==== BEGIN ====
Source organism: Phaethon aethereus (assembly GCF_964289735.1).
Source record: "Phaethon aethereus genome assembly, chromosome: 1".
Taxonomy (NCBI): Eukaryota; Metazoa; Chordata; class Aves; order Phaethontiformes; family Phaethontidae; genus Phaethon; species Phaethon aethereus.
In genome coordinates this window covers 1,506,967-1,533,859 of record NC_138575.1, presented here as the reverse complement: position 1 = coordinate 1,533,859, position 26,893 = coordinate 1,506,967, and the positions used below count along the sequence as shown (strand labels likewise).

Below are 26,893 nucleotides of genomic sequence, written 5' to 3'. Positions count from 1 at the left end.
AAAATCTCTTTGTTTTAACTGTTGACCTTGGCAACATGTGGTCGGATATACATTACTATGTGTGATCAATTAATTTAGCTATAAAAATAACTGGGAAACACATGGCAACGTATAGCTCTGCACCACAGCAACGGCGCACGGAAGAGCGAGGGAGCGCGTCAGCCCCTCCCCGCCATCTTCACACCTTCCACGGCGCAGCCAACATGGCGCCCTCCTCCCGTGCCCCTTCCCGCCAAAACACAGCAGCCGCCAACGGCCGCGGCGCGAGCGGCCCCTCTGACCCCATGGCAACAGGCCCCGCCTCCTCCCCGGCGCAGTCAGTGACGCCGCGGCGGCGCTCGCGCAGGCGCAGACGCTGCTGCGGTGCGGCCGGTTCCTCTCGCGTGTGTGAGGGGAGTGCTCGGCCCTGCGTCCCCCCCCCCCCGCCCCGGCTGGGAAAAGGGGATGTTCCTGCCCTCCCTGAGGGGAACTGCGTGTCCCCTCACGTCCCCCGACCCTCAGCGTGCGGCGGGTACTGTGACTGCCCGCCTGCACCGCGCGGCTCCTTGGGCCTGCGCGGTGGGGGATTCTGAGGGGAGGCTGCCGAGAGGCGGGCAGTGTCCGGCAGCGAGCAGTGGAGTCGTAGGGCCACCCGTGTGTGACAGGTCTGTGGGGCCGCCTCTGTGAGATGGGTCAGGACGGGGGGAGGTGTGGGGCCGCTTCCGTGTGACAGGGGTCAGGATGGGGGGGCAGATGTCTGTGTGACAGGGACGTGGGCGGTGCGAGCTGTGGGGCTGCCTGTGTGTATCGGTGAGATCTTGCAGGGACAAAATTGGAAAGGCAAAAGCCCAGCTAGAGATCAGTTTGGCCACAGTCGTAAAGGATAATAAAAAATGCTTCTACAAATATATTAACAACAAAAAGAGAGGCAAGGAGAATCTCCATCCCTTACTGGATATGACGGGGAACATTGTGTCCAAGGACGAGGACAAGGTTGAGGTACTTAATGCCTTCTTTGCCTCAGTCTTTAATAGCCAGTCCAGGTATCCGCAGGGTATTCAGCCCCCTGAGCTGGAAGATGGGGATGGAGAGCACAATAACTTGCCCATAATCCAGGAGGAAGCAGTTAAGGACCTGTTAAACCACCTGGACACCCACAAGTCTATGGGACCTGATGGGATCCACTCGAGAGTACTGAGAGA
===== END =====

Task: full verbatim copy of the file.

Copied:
Source organism: Phaethon aethereus (assembly GCF_964289735.1).
Source record: "Phaethon aethereus genome assembly, chromosome: 1".
Taxonomy (NCBI): Eukaryota; Metazoa; Chordata; class Aves; order Phaethontiformes; family Phaethontidae; genus Phaethon; species Phaethon aethereus.
In genome coordinates this window covers 1,506,967-1,533,859 of record NC_138575.1, presented here as the reverse complement: position 1 = coordinate 1,533,859, position 26,893 = coordinate 1,506,967, and the positions used below count along the sequence as shown (strand labels likewise).

Below are 26,893 nucleotides of genomic sequence, written 5' to 3'. Positions count from 1 at the left end.
AAAATCTCTTTGTTTTAACTGTTGACCTTGGCAACATGTGGTCGGATATACATTACTATGTGTGATCAATTAATTTAGCTATAAAAATAACTGGGAAACACATGGCAACGTATAGCTCTGCACCACAGCAACGGCGCACGGAAGAGCGAGGGAGCGCGTCAGCCCCTCCCCGCCATCTTCACACCTTCCACGGCGCAGCCAACATGGCGCCCTCCTCCCGTGCCCCTTCCCGCCAAAACACAGCAGCCGCCAACGGCCGCGGCGCGAGCGGCCCCTCTGACCCCATGGCAACAGGCCCCGCCTCCTCCCCGGCGCAGTCAGTGACGCCGCGGCGGCGCTCGCGCAGGCGCAGACGCTGCTGCGGTGCGGCCGGTTCCTCTCGCGTGTGTGAGGGGAGTGCTCGGCCCTGCGTCCCCCCCCCCCCGCCCCGGCTGGGAAAAGGGGATGTTCCTGCCCTCCCTGAGGGGAACTGCGTGTCCCCTCACGTCCCCCGACCCTCAGCGTGCGGCGGGTACTGTGACTGCCCGCCTGCACCGCGCGGCTCCTTGGGCCTGCGCGGTGGGGGATTCTGAGGGGAGGCTGCCGAGAGGCGGGCAGTGTCCGGCAGCGAGCAGTGGAGTCGTAGGGCCACCCGTGTGTGACAGGTCTGTGGGGCCGCCTCTGTGAGATGGGTCAGGACGGGGGGAGGTGTGGGGCCGCTTCCGTGTGACAGGGGTCAGGATGGGGGGGCAGATGTCTGTGTGACAGGGACGTGGGCGGTGCGAGCTGTGGGGCTGCCTGTGTGTATCGGTGAGATCTTGCAGGGACAAAATTGGAAAGGCAAAAGCCCAGCTAGAGATCAGTTTGGCCACAGTCGTAAAGGATAATAAAAAATGCTTCTACAAATATATTAACAACAAAAAGAGAGGCAAGGAGAATCTCCATCCCTTACTGGATATGACGGGGAACATTGTGTCCAAGGACGAGGACAAGGTTGAGGTACTTAATGCCTTCTTTGCCTCAGTCTTTAATAGCCAGTCCAGGTATCCGCAGGGTATTCAGCCCCCTGAGCTGGAAGATGGGGATGGAGAGCACAATAACTTGCCCATAATCCAGGAGGAAGCAGTTAAGGACCTGTTAAACCACCTGGACACCCACAAGTCTATGGGACCTGATGGGATCCACTCGAGAGTACTGAGAGA